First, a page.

My daddy, Joe Norton, was a traveling preacher. Back in the '40s, when we didn’t have a car, he rode buses all over, bringing the Word of God to towns that were too small and too poor to have their own preachers. The five of us—Daddy, Mama, my big brothers John and Bobby, and me—lived in a tiny town ourselves, out by the oil fields of West Texas. Hamlin was the kind of place where folks didn’t even have locks on their doors, they trusted each other so much. When Daddy had to be away for a week or two at a stretch, he could rest assured we were safe at home.
I couldn’t, though. I had a hard time getting to sleep when he was gone. Usually, the boys had the bunk beds in the kitchen across from the back door. But Mama knew how anxious I got when Daddy wasn’t around. She would put the boys in the bedroom, then give me the top bunk and take the bottom one herself so I’d feel more secure. I’d climb into bed with my favorite doll, Trudy, whose expression changed when you turned her head. I made sure Trudy’s sleeping face was showing, but then I would lie awake myself, my mind awhirl with all the scary things that might happen without Daddy around. "He says God always takes care of us, Trudy," I’d whisper to my doll. "Well, I sure do hope it’s true."
The summer I was 9, I hoped more fervently than ever, because something terrible happened, something no one in Hamlin could remember ever happening before. A burglar was on the loose—a stranger going around breaking into houses, stealing things, and hurting people who got in his way. What if the burglar came to our house while Daddy was gone? What if he got me?Daddy didn’t want to leave us. Still, he had made a commitment to folks out of town, and we knew he couldn’t go back on his word. So one July day when the sun looked like a fat egg yolk in the sky, we went to the bus station to see him off. Daddy asked us kids to mind Mama, then we held hands and prayed. Just before he got on the bus, Daddy opened his Bible and gave us a short reading from Psalms, his voice more serious than a month of Sundays: “The angel of the Lord encampeth round them that fear him, and delivereth them.”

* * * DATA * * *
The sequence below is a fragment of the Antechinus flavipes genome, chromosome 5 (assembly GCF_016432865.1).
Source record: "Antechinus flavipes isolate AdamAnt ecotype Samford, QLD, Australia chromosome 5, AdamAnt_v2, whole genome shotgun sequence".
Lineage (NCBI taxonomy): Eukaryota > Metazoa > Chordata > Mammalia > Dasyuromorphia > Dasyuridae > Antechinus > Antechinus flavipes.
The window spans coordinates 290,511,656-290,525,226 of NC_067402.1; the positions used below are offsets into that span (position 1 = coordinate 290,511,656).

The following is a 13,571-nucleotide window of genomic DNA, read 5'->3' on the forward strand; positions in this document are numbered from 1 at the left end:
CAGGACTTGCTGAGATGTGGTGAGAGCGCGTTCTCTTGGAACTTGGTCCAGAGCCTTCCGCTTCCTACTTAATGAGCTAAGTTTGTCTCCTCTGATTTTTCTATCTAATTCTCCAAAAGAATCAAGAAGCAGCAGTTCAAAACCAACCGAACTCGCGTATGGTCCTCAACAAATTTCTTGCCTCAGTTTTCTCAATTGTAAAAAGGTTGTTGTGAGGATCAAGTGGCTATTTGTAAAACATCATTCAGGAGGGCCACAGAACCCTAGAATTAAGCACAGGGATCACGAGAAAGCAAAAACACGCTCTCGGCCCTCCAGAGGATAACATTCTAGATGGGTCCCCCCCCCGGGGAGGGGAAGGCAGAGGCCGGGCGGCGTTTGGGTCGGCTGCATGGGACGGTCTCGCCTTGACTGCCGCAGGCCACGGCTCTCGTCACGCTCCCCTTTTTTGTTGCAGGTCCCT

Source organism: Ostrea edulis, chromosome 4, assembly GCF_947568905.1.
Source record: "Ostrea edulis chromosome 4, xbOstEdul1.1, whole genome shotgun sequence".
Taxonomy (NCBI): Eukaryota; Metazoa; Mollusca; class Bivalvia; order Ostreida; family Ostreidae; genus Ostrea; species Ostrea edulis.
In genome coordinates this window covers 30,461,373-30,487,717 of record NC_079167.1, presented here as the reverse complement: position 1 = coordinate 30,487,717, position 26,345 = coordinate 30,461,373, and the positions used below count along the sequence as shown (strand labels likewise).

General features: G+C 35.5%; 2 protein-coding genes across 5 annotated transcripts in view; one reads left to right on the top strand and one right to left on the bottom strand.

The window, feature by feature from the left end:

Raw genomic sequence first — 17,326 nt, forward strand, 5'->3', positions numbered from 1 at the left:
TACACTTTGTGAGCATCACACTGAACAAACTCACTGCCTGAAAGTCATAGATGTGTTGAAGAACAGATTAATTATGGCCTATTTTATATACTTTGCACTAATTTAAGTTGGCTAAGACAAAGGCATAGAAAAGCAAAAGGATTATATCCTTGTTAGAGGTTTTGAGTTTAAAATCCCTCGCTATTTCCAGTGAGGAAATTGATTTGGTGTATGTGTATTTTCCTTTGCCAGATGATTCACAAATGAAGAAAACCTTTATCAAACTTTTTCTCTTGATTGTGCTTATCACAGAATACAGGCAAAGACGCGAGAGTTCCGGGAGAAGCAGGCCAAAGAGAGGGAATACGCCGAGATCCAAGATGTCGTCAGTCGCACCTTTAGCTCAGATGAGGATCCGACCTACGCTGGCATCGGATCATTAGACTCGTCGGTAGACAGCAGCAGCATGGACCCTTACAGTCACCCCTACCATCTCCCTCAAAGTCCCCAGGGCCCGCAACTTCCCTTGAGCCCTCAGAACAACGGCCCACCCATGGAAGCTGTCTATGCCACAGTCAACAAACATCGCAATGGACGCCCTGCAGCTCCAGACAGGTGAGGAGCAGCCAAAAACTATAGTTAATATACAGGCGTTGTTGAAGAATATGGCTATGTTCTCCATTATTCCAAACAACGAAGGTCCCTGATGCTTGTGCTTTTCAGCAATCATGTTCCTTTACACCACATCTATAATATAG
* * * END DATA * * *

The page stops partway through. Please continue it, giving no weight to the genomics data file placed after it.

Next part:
I repeated that verse to myself as we shaded our eyes and watched the bus pull away. Coming up our walk back home, I heard Bobby holler, “Look at that dog!” I followed his pointing finger to our front porch, where a huge, mottled creature was sprawled at the top of the steps, taking an afternoon snooze. John whistled. “Never seen anything like him!”
The dog lifted his massive head, half-perking one ear, and surveyed us lazily, as if we were on his porch.
“He sure is ugly,” John said, noting his gold fur covered with black spots.
“Go away, dog!” Mama commanded. “Scat!”
The dog didn’t budge. He just stared at us with black eyes as shiny as marbles. Sighing, Mama stepped over him, turned, and lifted me across his bulk. Creeeak. Mama opened the screen door. “Just leave him be,” she said. “Soon as he figures out we can’t feed him, he’ll go away.”
But he didn’t. That night, I checked outside before I went to bed, and he was lying on the front porch in the same spot. He stayed there for several days straight. I never once saw him leave the porch.
Before we knew it, Mama was telling us, “Daddy’s due back tomorrow.” That evening, the crinkles in Mama’s forehead smoothed out, and she smiled a lot during dinner.
It got dark out, and I climbed up the ladder into my bunk with my Trudy doll and turned her head so she was sleeping.
“Night, Mama,” I said, swinging my hand over the side of the bed.
Mama reached up and squeezed my hand. “Night, Libby. Sleep tight.”
The light from the alley behind our house shone into the room and hit the blades of the floor fan, making some strange, shifting silhouettes on the wall. I yanked the covers up so no one could see me. Daddy, I wish you were here.Creeeak. What was that? It sounded like the screen door that led to our back porch! I peeked over the edge of my covers. A looming shadow moved across the wall as the kitchen door eased open.